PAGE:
Outcome of police vote on pact is too close to call

July 26, 1991|By John Rivera

Baltimore police officers apparently approved a proposed two-year contract yesterday by a narrow margin, but a vote by sergeants and lieutenants on the same contract ended in a tie, according to some of the police union's members.

Don W. Helms, president of Lodge No. 3 of the Fraternal Order of Police, which negotiated the contract with the city, said both votes were still unofficial and too close to call.

"The votes are so close that we want to verify the figure," Mr. Helms said last night after the last vote was tallied at a hall in Parkville. "It could go either way."

If the tie vote holds up, the supervisors in effect rejected the

contract. Asked if the Fraternal Order of Police would then go back to the city to negotiate a new contract for the supervisors, Mr. Helms said, "That's a decision that our organization will have to make."

The votes were taken at a series of four meetings, one in the morning and one in the evening for patrol officers and the same number for supervisors. The proposed two-year contract offers no salary increase in its first year, and a four percent increase in the second year.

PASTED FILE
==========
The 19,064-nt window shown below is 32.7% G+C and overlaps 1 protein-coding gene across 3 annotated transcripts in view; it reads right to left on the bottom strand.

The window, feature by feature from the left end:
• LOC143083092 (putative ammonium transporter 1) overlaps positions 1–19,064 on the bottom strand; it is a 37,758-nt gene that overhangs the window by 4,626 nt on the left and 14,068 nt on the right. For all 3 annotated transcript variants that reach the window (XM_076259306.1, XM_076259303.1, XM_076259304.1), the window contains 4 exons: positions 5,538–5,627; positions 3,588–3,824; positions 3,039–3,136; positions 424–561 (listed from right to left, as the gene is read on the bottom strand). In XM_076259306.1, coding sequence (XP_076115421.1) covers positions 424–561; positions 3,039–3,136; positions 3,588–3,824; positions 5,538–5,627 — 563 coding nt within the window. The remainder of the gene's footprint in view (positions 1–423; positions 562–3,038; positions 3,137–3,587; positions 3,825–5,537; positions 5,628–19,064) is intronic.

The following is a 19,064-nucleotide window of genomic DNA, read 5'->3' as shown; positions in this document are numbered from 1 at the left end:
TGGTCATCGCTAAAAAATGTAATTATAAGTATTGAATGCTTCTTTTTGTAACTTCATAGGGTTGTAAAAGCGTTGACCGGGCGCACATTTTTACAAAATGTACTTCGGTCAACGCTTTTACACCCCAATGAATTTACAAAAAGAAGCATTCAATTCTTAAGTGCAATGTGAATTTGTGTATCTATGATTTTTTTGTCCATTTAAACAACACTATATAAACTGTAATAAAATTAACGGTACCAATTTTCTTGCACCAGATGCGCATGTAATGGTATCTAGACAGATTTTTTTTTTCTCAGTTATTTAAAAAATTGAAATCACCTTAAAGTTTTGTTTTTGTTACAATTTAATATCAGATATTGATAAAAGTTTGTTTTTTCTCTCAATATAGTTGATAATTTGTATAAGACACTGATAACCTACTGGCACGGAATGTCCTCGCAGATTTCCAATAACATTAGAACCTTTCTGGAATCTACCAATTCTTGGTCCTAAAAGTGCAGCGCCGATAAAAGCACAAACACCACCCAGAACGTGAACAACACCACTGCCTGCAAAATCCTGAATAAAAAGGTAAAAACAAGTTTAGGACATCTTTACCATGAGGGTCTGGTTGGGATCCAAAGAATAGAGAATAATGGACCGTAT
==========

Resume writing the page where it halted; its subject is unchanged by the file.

The salary freeze for the first year of the contract is in line with Mayor Kurt L. Schmoke's request that all municipal unions defer expected pay increases to allow the city to weather tight fiscal conditions. With the one-year salary freeze, the city will not have to resort to layoffs or significant cuts in services.

Mr. Helms said that several issues were raised on both sides during the meetings, but that there was no specific grievance from those who opposed the contract. One officer leaving the supervisors' meeting last night -- who did not want to be identified -- said the disagreement centered on money and the length of the contract, with many officers preferring to stay with a one-year pact and renegotiate with the city next year.

"My personal opinion is that something is better than nothing," said the officer, who favored passage of the contract. "But apparently I'm in the minority."

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